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RCMP reopen highway at Nova Scotia-New Brunswick border crossing after carbon tax protest

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Hundreds of cars and trucks lined either side of the highway at the Nova Scotia–New Brunswick border Monday as anti-carbon tax campaigners took their protest to the land crossing.

The protest kicked off early in the morning, with RCMP eventually closing the highway around 10 a.m., diverting traffic to a secondary road. On the New Brunswick side of the border, traffic was backed up almost as far as Sackville.

The RCMP told CTV News the closure was needed because there were too many vehicles on the highway and their priority is to ensure the safety of everyone.

The federal government’s carbon tax increase came into effect Monday. The levy is applied to consumers for fossil fuel purchases, meaning a litre of gas will rise by a little over three cents.

"The fact that the carbon tax exists is atrocious," said Mike Younger, one of the protesters. "A person can't get ahead. There's no possibility of saving money because we're just fighting to survive on a daily basis."

"I think over the last few years the cost of living has just gone above what anyone can reasonably afford to pay or be expected to pay and I think it's time that we all stand up and say enough is enough," said Cody Wells, another protester.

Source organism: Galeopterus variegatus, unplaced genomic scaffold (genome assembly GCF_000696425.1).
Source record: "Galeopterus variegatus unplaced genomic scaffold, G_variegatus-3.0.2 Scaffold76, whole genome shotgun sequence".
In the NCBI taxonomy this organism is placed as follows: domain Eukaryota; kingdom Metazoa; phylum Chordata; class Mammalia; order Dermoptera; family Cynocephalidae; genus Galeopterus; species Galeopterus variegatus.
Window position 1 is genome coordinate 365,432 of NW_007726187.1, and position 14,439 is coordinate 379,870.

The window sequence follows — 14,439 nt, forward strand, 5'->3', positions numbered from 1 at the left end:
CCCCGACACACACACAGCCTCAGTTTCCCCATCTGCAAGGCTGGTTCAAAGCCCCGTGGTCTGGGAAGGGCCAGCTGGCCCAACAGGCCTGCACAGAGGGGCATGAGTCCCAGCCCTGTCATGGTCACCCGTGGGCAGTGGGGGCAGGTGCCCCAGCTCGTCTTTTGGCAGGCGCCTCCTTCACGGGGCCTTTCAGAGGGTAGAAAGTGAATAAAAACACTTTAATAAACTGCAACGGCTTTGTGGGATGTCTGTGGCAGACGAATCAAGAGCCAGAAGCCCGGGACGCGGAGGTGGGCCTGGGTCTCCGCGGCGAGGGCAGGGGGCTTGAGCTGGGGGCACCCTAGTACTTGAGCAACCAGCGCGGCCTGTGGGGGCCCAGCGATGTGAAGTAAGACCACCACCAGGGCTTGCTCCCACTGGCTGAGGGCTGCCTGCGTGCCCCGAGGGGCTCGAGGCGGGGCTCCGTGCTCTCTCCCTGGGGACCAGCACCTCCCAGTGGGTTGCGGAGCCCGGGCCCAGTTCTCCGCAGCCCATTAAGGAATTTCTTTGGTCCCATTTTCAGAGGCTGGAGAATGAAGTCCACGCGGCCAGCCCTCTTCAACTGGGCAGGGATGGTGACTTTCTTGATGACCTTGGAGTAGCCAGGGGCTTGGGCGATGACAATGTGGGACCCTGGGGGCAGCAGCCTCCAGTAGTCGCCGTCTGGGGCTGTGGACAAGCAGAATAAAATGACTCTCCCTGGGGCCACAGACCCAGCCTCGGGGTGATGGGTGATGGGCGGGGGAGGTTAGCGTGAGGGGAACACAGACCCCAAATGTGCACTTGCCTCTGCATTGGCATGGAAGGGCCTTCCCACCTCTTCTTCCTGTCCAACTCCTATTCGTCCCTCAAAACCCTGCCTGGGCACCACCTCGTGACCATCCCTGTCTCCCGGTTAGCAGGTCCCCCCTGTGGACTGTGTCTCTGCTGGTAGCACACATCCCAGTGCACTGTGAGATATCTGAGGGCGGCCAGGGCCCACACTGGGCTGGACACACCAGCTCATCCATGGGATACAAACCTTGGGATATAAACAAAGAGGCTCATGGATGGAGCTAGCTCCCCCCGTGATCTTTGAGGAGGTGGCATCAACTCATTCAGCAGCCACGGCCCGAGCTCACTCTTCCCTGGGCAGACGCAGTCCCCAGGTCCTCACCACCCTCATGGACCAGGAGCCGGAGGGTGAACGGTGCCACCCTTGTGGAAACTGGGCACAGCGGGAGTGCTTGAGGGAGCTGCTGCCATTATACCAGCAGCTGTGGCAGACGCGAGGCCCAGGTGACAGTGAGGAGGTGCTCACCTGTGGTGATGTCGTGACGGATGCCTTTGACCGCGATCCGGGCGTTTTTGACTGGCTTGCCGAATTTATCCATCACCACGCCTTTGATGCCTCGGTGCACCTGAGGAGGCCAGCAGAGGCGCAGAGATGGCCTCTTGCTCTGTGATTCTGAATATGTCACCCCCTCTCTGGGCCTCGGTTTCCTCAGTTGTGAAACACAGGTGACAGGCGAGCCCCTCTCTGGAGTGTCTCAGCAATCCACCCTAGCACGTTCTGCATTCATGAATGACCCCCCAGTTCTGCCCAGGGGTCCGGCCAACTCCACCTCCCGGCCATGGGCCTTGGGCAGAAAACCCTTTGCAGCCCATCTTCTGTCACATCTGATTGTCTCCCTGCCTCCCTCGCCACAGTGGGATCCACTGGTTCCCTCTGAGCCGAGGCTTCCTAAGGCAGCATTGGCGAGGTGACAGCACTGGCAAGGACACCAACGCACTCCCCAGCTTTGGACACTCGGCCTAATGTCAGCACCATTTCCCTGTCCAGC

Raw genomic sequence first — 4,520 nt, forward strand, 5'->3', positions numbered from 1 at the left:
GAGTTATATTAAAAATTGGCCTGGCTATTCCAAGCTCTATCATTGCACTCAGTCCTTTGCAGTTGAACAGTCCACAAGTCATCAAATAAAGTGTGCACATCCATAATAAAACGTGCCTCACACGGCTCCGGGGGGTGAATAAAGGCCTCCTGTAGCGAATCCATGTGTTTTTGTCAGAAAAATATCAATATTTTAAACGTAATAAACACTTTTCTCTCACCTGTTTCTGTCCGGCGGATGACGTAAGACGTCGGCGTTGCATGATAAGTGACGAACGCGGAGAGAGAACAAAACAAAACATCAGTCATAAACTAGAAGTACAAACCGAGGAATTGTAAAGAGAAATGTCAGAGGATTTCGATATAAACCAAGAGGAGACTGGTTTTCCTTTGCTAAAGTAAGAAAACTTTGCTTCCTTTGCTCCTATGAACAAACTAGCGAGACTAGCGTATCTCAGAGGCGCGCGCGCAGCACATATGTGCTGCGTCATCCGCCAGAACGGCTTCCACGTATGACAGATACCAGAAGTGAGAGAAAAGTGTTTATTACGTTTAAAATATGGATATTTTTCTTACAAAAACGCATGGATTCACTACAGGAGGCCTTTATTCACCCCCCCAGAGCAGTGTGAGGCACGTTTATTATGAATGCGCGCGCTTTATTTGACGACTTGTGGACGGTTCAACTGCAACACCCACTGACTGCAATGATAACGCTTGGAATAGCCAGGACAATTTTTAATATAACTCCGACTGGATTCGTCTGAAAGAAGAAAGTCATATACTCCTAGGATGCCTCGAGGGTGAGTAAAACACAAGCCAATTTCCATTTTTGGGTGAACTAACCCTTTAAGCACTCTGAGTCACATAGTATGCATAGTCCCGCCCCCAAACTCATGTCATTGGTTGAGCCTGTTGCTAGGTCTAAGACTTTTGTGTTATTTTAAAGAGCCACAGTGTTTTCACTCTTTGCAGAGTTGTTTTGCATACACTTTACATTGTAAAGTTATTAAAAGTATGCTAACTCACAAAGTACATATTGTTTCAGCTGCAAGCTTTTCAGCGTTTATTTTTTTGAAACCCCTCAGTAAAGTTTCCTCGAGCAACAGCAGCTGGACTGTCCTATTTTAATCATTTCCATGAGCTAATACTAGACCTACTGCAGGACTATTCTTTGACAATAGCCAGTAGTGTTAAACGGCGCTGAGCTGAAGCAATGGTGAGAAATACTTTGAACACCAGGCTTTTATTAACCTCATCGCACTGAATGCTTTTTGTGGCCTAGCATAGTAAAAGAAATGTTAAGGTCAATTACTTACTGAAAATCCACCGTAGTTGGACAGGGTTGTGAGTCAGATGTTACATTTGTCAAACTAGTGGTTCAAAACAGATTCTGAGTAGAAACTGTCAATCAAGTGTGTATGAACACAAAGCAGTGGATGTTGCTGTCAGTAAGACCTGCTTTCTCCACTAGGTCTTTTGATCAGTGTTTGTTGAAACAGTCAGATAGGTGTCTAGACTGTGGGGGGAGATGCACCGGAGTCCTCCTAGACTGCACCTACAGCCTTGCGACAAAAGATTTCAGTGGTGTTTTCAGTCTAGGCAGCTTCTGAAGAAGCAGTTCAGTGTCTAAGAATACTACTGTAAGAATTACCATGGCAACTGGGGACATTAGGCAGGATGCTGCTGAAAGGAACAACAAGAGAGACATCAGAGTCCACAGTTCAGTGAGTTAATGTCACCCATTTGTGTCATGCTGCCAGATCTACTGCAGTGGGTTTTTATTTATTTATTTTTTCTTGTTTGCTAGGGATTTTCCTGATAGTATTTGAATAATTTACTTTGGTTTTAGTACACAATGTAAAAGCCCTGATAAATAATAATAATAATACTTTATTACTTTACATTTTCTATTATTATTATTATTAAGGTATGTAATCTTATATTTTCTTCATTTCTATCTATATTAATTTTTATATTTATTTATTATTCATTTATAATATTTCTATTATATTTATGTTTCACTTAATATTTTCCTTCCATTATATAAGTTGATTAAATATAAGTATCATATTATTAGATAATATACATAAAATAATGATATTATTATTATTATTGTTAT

Angela Burton, who works with a non-profit, said she often sees the impact increases to the cost of living have on people.

"Seniors are having to decide whether they're going to pay their heat, whether they can eat, whether they can afford their prescriptions and I don't think the carbon tax should be applied, especially at this time with the increased cost of living," said Burton.

The New Brunswick RCMP said in a post on X that Highway 2 near the Nova Scotia border opened to all traffic in both directions, down to one lane only, just before 3 p.m. Both lanes opened around 8:30 p.m.

At the Confederation Bridge, about 40 cars stopped alongside the road waving flags and holding signs calling for an end to the carbon tax.

Jonathan Wilikinson, the federal Energy and Natural Resources minister, reminded Canadians why the tax was created.

“It is by far the most efficient, lowest cost way to reduce carbon emissions,” said Wilikinson.

“So, if you actually believe in the science of climate change and want to reduce carbon emissions in a manner that is the least costly for taxpayers, it is a price on pollution.”

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